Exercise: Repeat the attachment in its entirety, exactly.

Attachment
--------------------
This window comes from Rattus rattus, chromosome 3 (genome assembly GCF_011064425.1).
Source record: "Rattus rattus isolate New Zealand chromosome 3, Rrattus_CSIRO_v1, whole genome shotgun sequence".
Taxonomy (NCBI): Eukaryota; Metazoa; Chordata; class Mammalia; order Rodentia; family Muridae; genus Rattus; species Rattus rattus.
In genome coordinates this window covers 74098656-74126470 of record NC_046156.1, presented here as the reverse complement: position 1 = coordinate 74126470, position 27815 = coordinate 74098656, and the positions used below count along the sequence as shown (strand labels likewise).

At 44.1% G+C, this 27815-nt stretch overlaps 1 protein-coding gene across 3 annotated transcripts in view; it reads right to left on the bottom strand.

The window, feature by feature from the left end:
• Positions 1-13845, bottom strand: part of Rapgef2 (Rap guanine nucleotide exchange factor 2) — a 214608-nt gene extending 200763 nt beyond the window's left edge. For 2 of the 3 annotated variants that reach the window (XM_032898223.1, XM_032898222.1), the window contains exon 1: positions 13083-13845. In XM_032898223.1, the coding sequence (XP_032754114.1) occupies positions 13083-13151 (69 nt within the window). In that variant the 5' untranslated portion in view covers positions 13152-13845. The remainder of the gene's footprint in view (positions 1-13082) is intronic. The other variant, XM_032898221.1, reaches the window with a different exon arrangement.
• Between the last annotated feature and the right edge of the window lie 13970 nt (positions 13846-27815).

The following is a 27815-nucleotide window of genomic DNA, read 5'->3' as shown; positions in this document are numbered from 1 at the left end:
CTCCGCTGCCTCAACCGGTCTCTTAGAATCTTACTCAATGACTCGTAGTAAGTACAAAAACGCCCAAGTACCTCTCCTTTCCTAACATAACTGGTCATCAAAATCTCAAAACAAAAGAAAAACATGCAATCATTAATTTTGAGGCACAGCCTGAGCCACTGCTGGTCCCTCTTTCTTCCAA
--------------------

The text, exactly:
This window comes from Rattus rattus, chromosome 3 (genome assembly GCF_011064425.1).
Source record: "Rattus rattus isolate New Zealand chromosome 3, Rrattus_CSIRO_v1, whole genome shotgun sequence".
Taxonomy (NCBI): Eukaryota; Metazoa; Chordata; class Mammalia; order Rodentia; family Muridae; genus Rattus; species Rattus rattus.
In genome coordinates this window covers 74098656-74126470 of record NC_046156.1, presented here as the reverse complement: position 1 = coordinate 74126470, position 27815 = coordinate 74098656, and the positions used below count along the sequence as shown (strand labels likewise).

At 44.1% G+C, this 27815-nt stretch overlaps 1 protein-coding gene across 3 annotated transcripts in view; it reads right to left on the bottom strand.

The window, feature by feature from the left end:
• Positions 1-13845, bottom strand: part of Rapgef2 (Rap guanine nucleotide exchange factor 2) — a 214608-nt gene extending 200763 nt beyond the window's left edge. For 2 of the 3 annotated variants that reach the window (XM_032898223.1, XM_032898222.1), the window contains exon 1: positions 13083-13845. In XM_032898223.1, the coding sequence (XP_032754114.1) occupies positions 13083-13151 (69 nt within the window). In that variant the 5' untranslated portion in view covers positions 13152-13845. The remainder of the gene's footprint in view (positions 1-13082) is intronic. The other variant, XM_032898221.1, reaches the window with a different exon arrangement.
• Between the last annotated feature and the right edge of the window lie 13970 nt (positions 13846-27815).

The following is a 27815-nucleotide window of genomic DNA, read 5'->3' as shown; positions in this document are numbered from 1 at the left end:
CTCCGCTGCCTCAACCGGTCTCTTAGAATCTTACTCAATGACTCGTAGTAAGTACAAAAACGCCCAAGTACCTCTCCTTTCCTAACATAACTGGTCATCAAAATCTCAAAACAAAAGAAAAACATGCAATCATTAATTTTGAGGCACAGCCTGAGCCACTGCTGGTCCCTCTTTCTTCCAA